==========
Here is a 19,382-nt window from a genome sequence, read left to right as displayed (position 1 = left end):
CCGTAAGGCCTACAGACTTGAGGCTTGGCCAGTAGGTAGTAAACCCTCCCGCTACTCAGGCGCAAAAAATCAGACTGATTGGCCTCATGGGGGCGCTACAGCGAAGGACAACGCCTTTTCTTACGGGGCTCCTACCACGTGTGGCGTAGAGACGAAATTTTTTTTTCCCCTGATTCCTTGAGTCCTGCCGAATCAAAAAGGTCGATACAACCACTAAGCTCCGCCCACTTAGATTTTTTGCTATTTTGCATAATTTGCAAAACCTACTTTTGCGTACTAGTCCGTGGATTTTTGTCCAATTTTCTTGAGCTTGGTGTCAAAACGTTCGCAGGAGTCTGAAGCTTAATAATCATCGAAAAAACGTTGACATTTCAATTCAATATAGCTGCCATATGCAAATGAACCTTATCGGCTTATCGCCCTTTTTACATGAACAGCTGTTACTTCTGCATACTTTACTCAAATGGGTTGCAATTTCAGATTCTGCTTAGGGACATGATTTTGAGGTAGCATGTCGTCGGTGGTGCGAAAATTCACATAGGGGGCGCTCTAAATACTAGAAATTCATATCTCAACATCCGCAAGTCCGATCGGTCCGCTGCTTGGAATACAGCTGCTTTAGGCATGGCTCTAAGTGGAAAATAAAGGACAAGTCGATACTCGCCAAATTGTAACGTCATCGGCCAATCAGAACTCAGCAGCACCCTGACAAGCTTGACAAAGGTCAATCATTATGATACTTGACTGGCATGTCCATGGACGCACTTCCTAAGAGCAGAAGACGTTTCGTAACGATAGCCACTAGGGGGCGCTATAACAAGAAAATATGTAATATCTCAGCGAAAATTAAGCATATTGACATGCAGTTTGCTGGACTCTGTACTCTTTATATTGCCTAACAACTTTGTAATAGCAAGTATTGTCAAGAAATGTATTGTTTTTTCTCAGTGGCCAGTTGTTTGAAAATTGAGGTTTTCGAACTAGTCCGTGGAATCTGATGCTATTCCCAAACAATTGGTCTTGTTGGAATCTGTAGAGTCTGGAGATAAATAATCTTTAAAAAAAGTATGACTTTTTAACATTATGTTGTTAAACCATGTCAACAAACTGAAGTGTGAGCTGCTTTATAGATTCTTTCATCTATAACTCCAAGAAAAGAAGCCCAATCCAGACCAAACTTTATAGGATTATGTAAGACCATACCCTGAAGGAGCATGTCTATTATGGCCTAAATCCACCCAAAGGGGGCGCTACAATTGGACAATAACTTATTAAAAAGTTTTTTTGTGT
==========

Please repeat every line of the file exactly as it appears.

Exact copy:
Here is a 19,382-nt window from a genome sequence, read left to right as displayed (position 1 = left end):
CCGTAAGGCCTACAGACTTGAGGCTTGGCCAGTAGGTAGTAAACCCTCCCGCTACTCAGGCGCAAAAAATCAGACTGATTGGCCTCATGGGGGCGCTACAGCGAAGGACAACGCCTTTTCTTACGGGGCTCCTACCACGTGTGGCGTAGAGACGAAATTTTTTTTTCCCCTGATTCCTTGAGTCCTGCCGAATCAAAAAGGTCGATACAACCACTAAGCTCCGCCCACTTAGATTTTTTGCTATTTTGCATAATTTGCAAAACCTACTTTTGCGTACTAGTCCGTGGATTTTTGTCCAATTTTCTTGAGCTTGGTGTCAAAACGTTCGCAGGAGTCTGAAGCTTAATAATCATCGAAAAAACGTTGACATTTCAATTCAATATAGCTGCCATATGCAAATGAACCTTATCGGCTTATCGCCCTTTTTACATGAACAGCTGTTACTTCTGCATACTTTACTCAAATGGGTTGCAATTTCAGATTCTGCTTAGGGACATGATTTTGAGGTAGCATGTCGTCGGTGGTGCGAAAATTCACATAGGGGGCGCTCTAAATACTAGAAATTCATATCTCAACATCCGCAAGTCCGATCGGTCCGCTGCTTGGAATACAGCTGCTTTAGGCATGGCTCTAAGTGGAAAATAAAGGACAAGTCGATACTCGCCAAATTGTAACGTCATCGGCCAATCAGAACTCAGCAGCACCCTGACAAGCTTGACAAAGGTCAATCATTATGATACTTGACTGGCATGTCCATGGACGCACTTCCTAAGAGCAGAAGACGTTTCGTAACGATAGCCACTAGGGGGCGCTATAACAAGAAAATATGTAATATCTCAGCGAAAATTAAGCATATTGACATGCAGTTTGCTGGACTCTGTACTCTTTATATTGCCTAACAACTTTGTAATAGCAAGTATTGTCAAGAAATGTATTGTTTTTTCTCAGTGGCCAGTTGTTTGAAAATTGAGGTTTTCGAACTAGTCCGTGGAATCTGATGCTATTCCCAAACAATTGGTCTTGTTGGAATCTGTAGAGTCTGGAGATAAATAATCTTTAAAAAAAGTATGACTTTTTAACATTATGTTGTTAAACCATGTCAACAAACTGAAGTGTGAGCTGCTTTATAGATTCTTTCATCTATAACTCCAAGAAAAGAAGCCCAATCCAGACCAAACTTTATAGGATTATGTAAGACCATACCCTGAAGGAGCATGTCTATTATGGCCTAAATCCACCCAAAGGGGGCGCTACAATTGGACAATAACTTATTAAAAAGTTTTTTTGTGT